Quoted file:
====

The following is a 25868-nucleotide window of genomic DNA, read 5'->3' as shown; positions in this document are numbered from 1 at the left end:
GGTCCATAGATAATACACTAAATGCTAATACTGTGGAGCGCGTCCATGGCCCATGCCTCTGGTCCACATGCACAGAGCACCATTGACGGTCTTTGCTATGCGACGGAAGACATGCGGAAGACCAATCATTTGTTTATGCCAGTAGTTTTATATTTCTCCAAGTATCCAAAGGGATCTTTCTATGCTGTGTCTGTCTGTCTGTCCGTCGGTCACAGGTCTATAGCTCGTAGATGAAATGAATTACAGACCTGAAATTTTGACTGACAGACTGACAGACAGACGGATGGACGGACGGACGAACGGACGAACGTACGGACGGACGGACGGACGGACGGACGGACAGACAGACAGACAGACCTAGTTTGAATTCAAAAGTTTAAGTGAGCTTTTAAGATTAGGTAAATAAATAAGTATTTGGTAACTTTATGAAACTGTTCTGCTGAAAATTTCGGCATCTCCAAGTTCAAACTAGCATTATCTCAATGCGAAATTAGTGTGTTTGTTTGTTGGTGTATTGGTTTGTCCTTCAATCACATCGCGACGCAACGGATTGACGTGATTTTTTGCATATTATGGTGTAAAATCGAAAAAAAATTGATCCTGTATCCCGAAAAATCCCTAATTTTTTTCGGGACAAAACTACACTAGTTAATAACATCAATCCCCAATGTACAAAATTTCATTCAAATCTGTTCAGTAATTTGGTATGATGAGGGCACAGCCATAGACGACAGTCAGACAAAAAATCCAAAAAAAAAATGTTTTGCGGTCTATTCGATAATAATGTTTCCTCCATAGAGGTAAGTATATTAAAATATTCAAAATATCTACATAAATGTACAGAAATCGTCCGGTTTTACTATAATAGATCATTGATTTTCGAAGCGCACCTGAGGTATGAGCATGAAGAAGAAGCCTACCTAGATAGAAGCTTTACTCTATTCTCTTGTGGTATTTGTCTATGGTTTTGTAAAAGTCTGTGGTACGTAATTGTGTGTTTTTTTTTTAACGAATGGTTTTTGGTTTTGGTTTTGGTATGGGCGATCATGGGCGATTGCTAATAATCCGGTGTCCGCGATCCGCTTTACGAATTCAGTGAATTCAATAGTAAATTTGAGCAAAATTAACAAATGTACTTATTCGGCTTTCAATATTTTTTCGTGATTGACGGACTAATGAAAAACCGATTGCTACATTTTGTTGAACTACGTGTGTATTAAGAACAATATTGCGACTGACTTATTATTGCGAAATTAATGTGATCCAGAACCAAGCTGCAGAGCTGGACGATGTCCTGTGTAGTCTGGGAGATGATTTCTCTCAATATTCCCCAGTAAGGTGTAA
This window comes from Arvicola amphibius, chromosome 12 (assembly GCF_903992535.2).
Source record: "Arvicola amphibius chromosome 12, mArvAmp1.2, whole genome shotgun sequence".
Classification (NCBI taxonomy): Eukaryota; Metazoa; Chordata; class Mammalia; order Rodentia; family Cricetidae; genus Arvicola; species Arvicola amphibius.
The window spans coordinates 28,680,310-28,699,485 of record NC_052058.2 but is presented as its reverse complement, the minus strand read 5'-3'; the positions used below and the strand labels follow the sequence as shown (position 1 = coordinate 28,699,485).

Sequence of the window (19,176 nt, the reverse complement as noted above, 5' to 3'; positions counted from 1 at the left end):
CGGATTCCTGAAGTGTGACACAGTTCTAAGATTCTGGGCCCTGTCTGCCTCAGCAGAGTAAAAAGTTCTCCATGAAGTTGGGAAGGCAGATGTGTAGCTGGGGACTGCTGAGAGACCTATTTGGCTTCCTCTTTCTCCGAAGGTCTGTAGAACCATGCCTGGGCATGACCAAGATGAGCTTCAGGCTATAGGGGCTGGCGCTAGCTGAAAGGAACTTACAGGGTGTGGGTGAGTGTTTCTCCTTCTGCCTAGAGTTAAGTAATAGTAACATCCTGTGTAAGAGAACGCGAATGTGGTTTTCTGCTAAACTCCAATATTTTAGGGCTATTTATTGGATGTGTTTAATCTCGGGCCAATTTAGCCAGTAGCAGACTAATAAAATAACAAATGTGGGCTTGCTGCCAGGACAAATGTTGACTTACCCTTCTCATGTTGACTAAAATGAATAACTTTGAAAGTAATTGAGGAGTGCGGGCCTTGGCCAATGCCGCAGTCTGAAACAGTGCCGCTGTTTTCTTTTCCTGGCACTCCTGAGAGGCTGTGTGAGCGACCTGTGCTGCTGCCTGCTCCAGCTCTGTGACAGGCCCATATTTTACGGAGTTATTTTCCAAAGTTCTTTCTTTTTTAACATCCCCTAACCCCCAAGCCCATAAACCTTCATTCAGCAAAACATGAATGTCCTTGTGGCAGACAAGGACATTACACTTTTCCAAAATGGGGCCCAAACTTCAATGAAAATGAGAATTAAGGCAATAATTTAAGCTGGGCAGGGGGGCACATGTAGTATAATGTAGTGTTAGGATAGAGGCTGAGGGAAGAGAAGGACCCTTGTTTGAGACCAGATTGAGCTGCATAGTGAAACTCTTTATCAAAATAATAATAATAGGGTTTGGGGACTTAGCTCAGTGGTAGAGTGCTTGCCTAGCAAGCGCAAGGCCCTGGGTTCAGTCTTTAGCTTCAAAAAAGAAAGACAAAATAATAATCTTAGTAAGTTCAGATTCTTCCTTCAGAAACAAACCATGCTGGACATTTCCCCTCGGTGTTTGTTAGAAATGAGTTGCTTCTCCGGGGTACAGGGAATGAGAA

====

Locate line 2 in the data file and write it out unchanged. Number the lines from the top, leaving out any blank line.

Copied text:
GGTCCATAGATAATACACTAAATGCTAATACTGTGGAGCGCGTCCATGGCCCATGCCTCTGGTCCACATGCACAGAGCACCATTGACGGTCTTTGCTATGCGACGGAAGACATGCGGAAGACCAATCATTTGTTTATGCCAGTAGTTTTATATTTCTCCAAGTATCCAAAGGGATCTTTCTATGCTGTGTCTGTCTGTCTGTCCGTCGGTCACAGGTCTATAGCTCGTAGATGAAATGAATTACAGACCTGAAATTTTGACTGACAGACTGACAGACAGACGGATGGACGGACGGACGAACGGACGAACGTACGGACGGACGGACGGACGGACGGACGGACAGACAGACAGACAGACCTAGTTTGAATTCAAAAGTTTAAGTGAGCTTTTAAGATTAGGTAAATAAATAAGTATTTGGTAACTTTATGAAACTGTTCTGCTGAAAATTTCGGCATCTCCAAGTTCAAACTAGCATTATCTCAATGCGAAATTAGTGTGTTTGTTTGTTGGTGTATTGGTTTGTCCTTCAATCACATCGCGACGCAACGGATTGACGTGATTTTTTGCATATTATGGTGTAAAATCGAAAAAAAATTGATCCTGTATCCCGAAAAATCCCTAATTTTTTTCGGGACAAAACTACACTAGTTAATAACATCAATCCCCAATGTACAAAATTTCATTCAAATCTGTTCAGTAATTTGGTATGATGAGGGCACAGCCATAGACGACAGTCAGACAAAAAATCCAAAAAAAAAATGTTTTGCGGTCTATTCGATAATAATGTTTCCTCCATAGAGGTAAGTATATTAAAATATTCAAAATATCTACATAAATGTACAGAAATCGTCCGGTTTTACTATAATAGATCATTGATTTTCGAAGCGCACCTGAGGTATGAGCATGAAGAAGAAGCCTACCTAGATAGAAGCTTTACTCTATTCTCTTGTGGTATTTGTCTATGGTTTTGTAAAAGTCTGTGGTACGTAATTGTGTGTTTTTTTTTTAACGAATGGTTTTTGGTTTTGGTTTTGGTATGGGCGATCATGGGCGATTGCTAATAATCCGGTGTCCGCGATCCGCTTTACGAATTCAGTGAATTCAATAGTAAATTTGAGCAAAATTAACAAATGTACTTATTCGGCTTTCAATATTTTTTCGTGATTGACGGACTAATGAAAAACCGATTGCTACATTTTGTTGAACTACGTGTGTATTAAGAACAATATTGCGACTGACTTATTATTGCGAAATTAATGTGATCCAGAACCAAGCTGCAGAGCTGGACGATGTCCTGTGTAGTCTGGGAGATGATTTCTCTCAATATTCCCCAGTAAGGTGTAA